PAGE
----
President Henry S. Bienen

Dear Northwestern Alumni,

So, what next?

That’s a question I’ve heard with increasing frequency from alumni and others as Northwestern nears the end of Campaign Northwestern, the most successful fundraising effort in the University’s history. Thanks to the strong efforts of our alumni, trustees and other friends, the campaign, which concluded Aug. 31, raised more than $1.5 billion, exceeding both our original goal of $1 billion and our revised goal of $1.4 billion. More than 100,000 donors made gifts to Campaign Northwestern, and more than 1,400 people volunteered to help the campaign.

The campaign’s impact can be seen throughout the University:

• The physical landscape of the Evanston and Chicago campuses has been transformed with new and renovated academic, residential and recreational buildings. This has enabled us to improve our teaching and learning, provide on-campus housing for all undergraduates who want it and increase our research efforts.

• The number of faculty has increased, particularly in the Judd A. and Marjorie Weinberg College of Arts and Sciences and the Feinberg School of Medicine, thanks to the extraordinary gifts received for those two schools. This means that we can offer more small classes for undergraduates, augment our graduate programs and increase the amount of medical research that we do.

• Undergraduate scholarships and graduate fellowships for students needing financial support have increased significantly. This allows Northwestern to continue to attract some of the best students in the country, regardless of their financial status.

• The undergraduate learning experience has been intensified. I think the best example of this occurred last spring at the first-ever Undergraduate Research Symposium. On a single day more than 200 students presented papers, showcased creative works or demonstrated the results of their individual undergraduate research projects. These projects, all done under the direction of faculty members, included such topics as the Chinese-Mexican community in Mexicali, Mexico; the transportation system used by Mercedes-Benz to ship its automobiles; black holes; public conflicts between law and art; and many others. It was truly inspiring to see the remarkable breadth and depth of the research done by our undergraduate students.

So, what next? Where do we go from here?

I strongly believe that one of the key changes in higher education in the coming years will be something that Northwestern already is doing well – crossing traditional school and departmental boundaries in both teaching and research to create an interdisciplinary approach to learning. A good example of this is our Institute for Nanotechnology, which draws on faculty from chemistry, materials science and engineering, several other departments, the Kellogg School of Management and the Feinberg School to conduct research at the molecular level. Another wonderful example is our Music Theatre Program, a cooperative effort of the Schools of Music and Communication, which teaches actors how to be better musicians and musicians how to be better actors. We have new interdisciplinary initiatives either planned or under way between the Kellogg School and the School of Law, between departments within Weinberg and with other major institutions in the Chicago area such as the Field Museum and the Chicago Botanic Garden.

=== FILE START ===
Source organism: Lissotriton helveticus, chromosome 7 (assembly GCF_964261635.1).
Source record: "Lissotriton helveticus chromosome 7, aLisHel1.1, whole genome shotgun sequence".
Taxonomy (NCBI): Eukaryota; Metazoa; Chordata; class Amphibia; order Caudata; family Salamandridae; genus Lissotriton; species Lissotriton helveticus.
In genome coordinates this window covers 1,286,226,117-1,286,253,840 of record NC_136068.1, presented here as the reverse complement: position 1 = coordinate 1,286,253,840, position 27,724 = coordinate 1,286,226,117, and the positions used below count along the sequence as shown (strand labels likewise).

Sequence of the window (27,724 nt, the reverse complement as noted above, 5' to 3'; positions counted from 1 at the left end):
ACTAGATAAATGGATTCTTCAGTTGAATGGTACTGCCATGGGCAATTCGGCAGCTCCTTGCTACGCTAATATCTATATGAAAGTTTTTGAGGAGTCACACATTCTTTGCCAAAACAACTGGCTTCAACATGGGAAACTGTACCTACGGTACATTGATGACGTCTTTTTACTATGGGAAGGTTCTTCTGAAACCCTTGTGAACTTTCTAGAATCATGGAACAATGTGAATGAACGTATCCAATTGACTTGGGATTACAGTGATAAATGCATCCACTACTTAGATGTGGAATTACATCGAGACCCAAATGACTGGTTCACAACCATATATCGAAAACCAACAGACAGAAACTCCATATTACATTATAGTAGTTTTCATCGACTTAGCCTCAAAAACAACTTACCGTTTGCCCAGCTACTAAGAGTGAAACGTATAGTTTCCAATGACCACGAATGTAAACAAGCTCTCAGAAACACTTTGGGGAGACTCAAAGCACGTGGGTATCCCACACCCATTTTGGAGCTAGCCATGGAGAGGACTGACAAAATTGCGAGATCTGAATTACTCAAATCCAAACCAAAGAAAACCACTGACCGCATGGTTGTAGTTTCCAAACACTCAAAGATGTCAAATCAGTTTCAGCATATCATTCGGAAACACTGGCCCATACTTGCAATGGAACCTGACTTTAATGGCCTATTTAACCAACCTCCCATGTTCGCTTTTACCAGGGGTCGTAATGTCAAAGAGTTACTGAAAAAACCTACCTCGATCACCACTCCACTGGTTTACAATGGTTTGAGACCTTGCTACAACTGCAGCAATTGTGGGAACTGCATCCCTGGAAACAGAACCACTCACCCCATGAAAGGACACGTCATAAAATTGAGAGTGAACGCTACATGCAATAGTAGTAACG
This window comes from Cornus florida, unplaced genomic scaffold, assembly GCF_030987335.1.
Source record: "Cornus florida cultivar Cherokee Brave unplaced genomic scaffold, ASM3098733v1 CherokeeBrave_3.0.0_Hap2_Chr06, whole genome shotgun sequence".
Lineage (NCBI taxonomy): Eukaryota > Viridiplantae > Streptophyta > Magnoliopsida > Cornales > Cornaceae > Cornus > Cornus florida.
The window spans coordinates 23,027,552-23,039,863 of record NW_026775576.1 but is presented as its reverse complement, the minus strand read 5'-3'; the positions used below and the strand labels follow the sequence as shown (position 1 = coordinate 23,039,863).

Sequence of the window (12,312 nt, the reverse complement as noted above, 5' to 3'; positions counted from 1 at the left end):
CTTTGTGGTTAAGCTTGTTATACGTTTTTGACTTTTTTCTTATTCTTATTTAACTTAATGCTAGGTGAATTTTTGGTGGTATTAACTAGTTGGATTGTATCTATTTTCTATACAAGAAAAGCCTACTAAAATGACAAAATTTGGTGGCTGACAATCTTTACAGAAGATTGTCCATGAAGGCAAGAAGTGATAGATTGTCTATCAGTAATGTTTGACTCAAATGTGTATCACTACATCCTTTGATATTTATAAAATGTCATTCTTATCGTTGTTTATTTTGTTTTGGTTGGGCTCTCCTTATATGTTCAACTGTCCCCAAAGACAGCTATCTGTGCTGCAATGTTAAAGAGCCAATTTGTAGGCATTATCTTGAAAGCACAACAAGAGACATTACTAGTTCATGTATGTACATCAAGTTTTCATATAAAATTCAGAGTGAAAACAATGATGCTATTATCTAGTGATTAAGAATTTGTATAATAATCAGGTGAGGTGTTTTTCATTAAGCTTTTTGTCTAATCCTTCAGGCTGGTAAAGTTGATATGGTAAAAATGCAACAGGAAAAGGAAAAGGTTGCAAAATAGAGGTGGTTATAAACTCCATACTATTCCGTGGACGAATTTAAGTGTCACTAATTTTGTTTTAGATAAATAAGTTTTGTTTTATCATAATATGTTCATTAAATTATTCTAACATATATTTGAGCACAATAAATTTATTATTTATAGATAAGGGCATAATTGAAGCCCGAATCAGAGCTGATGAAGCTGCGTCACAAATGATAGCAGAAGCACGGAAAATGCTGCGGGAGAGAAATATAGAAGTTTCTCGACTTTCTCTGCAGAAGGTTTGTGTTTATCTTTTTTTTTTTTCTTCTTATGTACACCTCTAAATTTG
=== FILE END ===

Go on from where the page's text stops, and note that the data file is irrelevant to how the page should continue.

Now that our research buildings are coming on line, we also plan to expand our research efforts significantly. Through the efforts of faculty researchers in Feinberg, many of whom will have laboratories in the new Robert H. Lurie Medical Research Center, we are attacking the major medical problems of cancer, Alzheimer’s, ALS, infectious diseases, spinal cord injuries and others. This research is critically important not just to Northwestern but to society in general.

Despite Campaign Northwestern’s overall success, important goals still remain to be met. While the campaign was very successful in terms of the amount of dollars given by Northwestern alumni, we need to increase the percentage of alumni who give annually to the University, which remains below that of our peer institutions. I believe the alumni participation rate does not reflect the strong connection our alumni feel for Northwestern. In addition, regular unrestricted annual fund support is one of the foundations on which Northwestern’s financial security is based, so it is important for more Northwestern alumni to become engaged.

As Northwestern alumni, you received one of the best educations available in the country. We are proud of your success as students in your time here and hope that you will continue to succeed and, by doing so, will bring honor to this institution. I hasten to add – and I very much believe this – that there are many different ways to define success. We hope that you will be dedicated professionals in your chosen fields, contributing members of your communities and happy in your personal lives. In doing so, you will continue to make us proud that you are a member of the Northwestern community.

One of the good things about being here for eight years now is that I’ve been able to get to know many talented students who have now joined the ranks of alumni. I look forward to seeing you here on campus for Homecoming, reunions and other events and to meeting with you at alumni events around the country. I am honored to serve as president of this great institution and, with your assistance, confident of its success.

Best wishes.

Henry S. Bienen

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Last updated  Friday, 07-Dec-2007 12:21:41 CST
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